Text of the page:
U.S. President Barack Obama on Monday announced that he will nominate former Republican senator Chuck Hagel as the next defense secretary, and his counterterrorism adviser John Brennan to lead the Central Intelligence Agency (CIA).
At a formal announcement event at the White House, Obama called Hagel "the leader our troops deserve," and urged the Senate to move quickly on the confirmation process.
"As I saw during our visits together to Afghanistan and Iraq, the troops see a decorated combat veteran of character and strength," said the president, stressing that Hagel "knows that war is not an abstraction."
Sitting Defense Secretary Leon Panetta also commended Obama''s choices at the event, saying that Hagel has a "deep understanding of national security issues."
Hagel, 66, a decorated Vietnam War veteran and a moderate Republican, is expected to be a trusted ally of Obama on the issue of exit from Afghanistan. He served for two terms from 1997 to 2009 as U.S. senator for Nebraska, and was a leading Republican critic of the Iraq War. He is now chairperson for the President''s Intelligence Advisory Board and a professor at Georgetown University.
In his brief comments on the nomination, Hagel said that he was grateful for the opportunity to serve the troops and to help " strengthen our country and our country''s alliances."
His possible nomination has been rumored for weeks and sparked criticism. Republican lawmakers have already stood in line to voice their opposition to Obama''s selection of Hagel, raising questions over whether the former senator would be a strong ally of Israel and be tough enough on Iran.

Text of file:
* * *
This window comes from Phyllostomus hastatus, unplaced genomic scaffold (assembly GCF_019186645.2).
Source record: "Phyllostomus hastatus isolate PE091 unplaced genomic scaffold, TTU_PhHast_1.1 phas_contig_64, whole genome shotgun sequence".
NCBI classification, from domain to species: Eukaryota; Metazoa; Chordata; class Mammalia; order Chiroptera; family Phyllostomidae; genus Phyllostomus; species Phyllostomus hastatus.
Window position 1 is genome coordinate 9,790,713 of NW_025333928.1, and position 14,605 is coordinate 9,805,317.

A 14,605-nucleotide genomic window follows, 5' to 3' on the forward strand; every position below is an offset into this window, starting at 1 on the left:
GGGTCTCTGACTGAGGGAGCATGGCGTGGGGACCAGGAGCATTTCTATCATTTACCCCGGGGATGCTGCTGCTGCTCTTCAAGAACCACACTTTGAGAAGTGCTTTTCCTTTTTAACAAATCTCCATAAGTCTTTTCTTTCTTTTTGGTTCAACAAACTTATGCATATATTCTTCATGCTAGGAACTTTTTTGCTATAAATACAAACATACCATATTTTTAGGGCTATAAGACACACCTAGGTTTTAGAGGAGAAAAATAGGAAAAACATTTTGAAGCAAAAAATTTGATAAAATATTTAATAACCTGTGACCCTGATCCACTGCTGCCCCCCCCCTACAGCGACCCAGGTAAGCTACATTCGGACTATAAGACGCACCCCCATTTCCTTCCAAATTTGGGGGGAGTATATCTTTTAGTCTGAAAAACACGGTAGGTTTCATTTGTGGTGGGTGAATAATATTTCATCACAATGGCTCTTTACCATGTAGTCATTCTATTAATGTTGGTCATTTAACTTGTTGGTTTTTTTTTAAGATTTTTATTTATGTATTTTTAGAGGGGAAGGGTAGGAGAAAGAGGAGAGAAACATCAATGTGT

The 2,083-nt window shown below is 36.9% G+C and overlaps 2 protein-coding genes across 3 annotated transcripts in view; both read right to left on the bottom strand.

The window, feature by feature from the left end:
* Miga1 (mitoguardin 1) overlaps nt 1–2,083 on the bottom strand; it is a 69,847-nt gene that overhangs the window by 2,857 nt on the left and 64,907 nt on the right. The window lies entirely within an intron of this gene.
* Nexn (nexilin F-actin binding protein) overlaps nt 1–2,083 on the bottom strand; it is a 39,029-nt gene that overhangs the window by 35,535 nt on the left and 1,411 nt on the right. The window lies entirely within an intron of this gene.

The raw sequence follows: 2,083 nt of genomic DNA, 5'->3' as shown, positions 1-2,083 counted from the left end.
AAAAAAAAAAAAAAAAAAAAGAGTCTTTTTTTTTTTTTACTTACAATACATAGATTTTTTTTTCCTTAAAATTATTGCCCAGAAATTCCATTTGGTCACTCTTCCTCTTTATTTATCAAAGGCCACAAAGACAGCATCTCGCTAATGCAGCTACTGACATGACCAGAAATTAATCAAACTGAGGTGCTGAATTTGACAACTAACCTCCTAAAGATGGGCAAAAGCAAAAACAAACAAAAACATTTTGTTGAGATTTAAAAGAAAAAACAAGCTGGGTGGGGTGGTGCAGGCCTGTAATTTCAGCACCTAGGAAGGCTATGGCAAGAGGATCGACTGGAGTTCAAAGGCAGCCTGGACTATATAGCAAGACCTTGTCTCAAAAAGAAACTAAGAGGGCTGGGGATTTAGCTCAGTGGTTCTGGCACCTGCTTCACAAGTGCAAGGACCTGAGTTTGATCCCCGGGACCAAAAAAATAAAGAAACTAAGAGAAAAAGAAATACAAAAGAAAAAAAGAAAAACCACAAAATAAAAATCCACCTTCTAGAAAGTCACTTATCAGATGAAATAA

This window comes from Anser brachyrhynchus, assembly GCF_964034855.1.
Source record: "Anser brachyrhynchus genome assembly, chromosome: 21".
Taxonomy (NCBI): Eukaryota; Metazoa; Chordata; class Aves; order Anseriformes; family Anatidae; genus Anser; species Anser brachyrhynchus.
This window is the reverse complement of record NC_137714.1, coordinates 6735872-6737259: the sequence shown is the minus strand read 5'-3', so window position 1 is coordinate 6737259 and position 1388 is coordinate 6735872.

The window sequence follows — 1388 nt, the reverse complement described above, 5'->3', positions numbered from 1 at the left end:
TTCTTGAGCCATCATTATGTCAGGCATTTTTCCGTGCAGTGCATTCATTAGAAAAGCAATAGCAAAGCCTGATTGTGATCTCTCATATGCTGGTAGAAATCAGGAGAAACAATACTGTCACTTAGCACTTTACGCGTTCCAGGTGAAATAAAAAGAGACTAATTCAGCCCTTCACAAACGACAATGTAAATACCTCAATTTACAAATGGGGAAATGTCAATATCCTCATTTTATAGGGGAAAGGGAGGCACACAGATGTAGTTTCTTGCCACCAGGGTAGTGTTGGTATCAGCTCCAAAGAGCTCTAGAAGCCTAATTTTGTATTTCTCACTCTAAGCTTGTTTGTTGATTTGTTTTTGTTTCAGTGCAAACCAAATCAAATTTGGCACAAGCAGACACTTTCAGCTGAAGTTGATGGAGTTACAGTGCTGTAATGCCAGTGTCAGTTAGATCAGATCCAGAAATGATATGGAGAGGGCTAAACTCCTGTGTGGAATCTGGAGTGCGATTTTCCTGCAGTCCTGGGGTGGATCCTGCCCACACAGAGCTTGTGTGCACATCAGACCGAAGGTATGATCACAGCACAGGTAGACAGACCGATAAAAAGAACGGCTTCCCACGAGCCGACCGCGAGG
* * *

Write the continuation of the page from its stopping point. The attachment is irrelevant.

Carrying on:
U.S. House Majority Leader Eric Cantor issued a statement on Monday, calling Hagel "the wrong man for the job at such a pivotal time."
Hagel and Brennan, along with veteran Democratic Senator John Kerry, Obama''s nominee for secretary of state announced last month, would form the centerpiece of the president''s second-term national security team.
But unlike Kerry who has won bipartisan support, the nominations for Hagel and Brennan could face controversy and even a confirmation fight at the Capitol Hill.
Brennan, a 25-year CIA veteran, withdrew from consideration for the CIA''s top position in 2008 amid questions about his alleged connection to harsh interrogation techniques used during the George W. Bush administration.
If confirmed by the Senate, Brennan would succeed retired General David Petraeus, who resigned abruptly days after Obama won the re-election due to a scandal over his extramarital affair with his biographer. (ANI)